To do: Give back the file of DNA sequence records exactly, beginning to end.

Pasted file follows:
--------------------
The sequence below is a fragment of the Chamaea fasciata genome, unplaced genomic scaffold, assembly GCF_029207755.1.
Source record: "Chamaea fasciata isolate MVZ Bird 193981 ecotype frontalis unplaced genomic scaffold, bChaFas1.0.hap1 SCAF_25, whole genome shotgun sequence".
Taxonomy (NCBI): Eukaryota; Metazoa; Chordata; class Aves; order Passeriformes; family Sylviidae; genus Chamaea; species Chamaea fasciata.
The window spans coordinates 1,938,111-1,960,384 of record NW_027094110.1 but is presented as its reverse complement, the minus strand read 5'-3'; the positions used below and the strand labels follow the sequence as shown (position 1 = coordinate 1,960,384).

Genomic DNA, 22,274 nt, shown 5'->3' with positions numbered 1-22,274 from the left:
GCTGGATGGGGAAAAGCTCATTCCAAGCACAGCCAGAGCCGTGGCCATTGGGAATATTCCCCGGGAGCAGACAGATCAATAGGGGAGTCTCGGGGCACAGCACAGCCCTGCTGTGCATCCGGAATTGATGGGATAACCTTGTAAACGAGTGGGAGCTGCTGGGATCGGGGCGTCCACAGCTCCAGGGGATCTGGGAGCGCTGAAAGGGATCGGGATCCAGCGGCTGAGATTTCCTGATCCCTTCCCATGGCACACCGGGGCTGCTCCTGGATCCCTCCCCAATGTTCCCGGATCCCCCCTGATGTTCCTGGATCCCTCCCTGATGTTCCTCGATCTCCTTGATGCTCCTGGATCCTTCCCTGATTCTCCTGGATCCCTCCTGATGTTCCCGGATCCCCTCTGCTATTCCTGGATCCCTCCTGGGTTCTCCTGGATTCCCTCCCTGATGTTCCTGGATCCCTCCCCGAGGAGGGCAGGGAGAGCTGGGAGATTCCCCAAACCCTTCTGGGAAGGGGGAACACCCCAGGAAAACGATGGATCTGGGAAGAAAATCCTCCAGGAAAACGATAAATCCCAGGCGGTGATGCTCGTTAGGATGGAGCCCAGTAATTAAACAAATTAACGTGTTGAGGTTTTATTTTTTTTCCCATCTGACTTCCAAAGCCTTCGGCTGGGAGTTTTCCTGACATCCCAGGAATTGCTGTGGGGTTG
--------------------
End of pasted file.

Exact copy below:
The sequence below is a fragment of the Chamaea fasciata genome, unplaced genomic scaffold, assembly GCF_029207755.1.
Source record: "Chamaea fasciata isolate MVZ Bird 193981 ecotype frontalis unplaced genomic scaffold, bChaFas1.0.hap1 SCAF_25, whole genome shotgun sequence".
Taxonomy (NCBI): Eukaryota; Metazoa; Chordata; class Aves; order Passeriformes; family Sylviidae; genus Chamaea; species Chamaea fasciata.
The window spans coordinates 1,938,111-1,960,384 of record NW_027094110.1 but is presented as its reverse complement, the minus strand read 5'-3'; the positions used below and the strand labels follow the sequence as shown (position 1 = coordinate 1,960,384).

Genomic DNA, 22,274 nt, shown 5'->3' with positions numbered 1-22,274 from the left:
GCTGGATGGGGAAAAGCTCATTCCAAGCACAGCCAGAGCCGTGGCCATTGGGAATATTCCCCGGGAGCAGACAGATCAATAGGGGAGTCTCGGGGCACAGCACAGCCCTGCTGTGCATCCGGAATTGATGGGATAACCTTGTAAACGAGTGGGAGCTGCTGGGATCGGGGCGTCCACAGCTCCAGGGGATCTGGGAGCGCTGAAAGGGATCGGGATCCAGCGGCTGAGATTTCCTGATCCCTTCCCATGGCACACCGGGGCTGCTCCTGGATCCCTCCCCAATGTTCCCGGATCCCCCCTGATGTTCCTGGATCCCTCCCTGATGTTCCTCGATCTCCTTGATGCTCCTGGATCCTTCCCTGATTCTCCTGGATCCCTCCTGATGTTCCCGGATCCCCTCTGCTATTCCTGGATCCCTCCTGGGTTCTCCTGGATTCCCTCCCTGATGTTCCTGGATCCCTCCCCGAGGAGGGCAGGGAGAGCTGGGAGATTCCCCAAACCCTTCTGGGAAGGGGGAACACCCCAGGAAAACGATGGATCTGGGAAGAAAATCCTCCAGGAAAACGATAAATCCCAGGCGGTGATGCTCGTTAGGATGGAGCCCAGTAATTAAACAAATTAACGTGTTGAGGTTTTATTTTTTTTCCCATCTGACTTCCAAAGCCTTCGGCTGGGAGTTTTCCTGACATCCCAGGAATTGCTGTGGGGTTG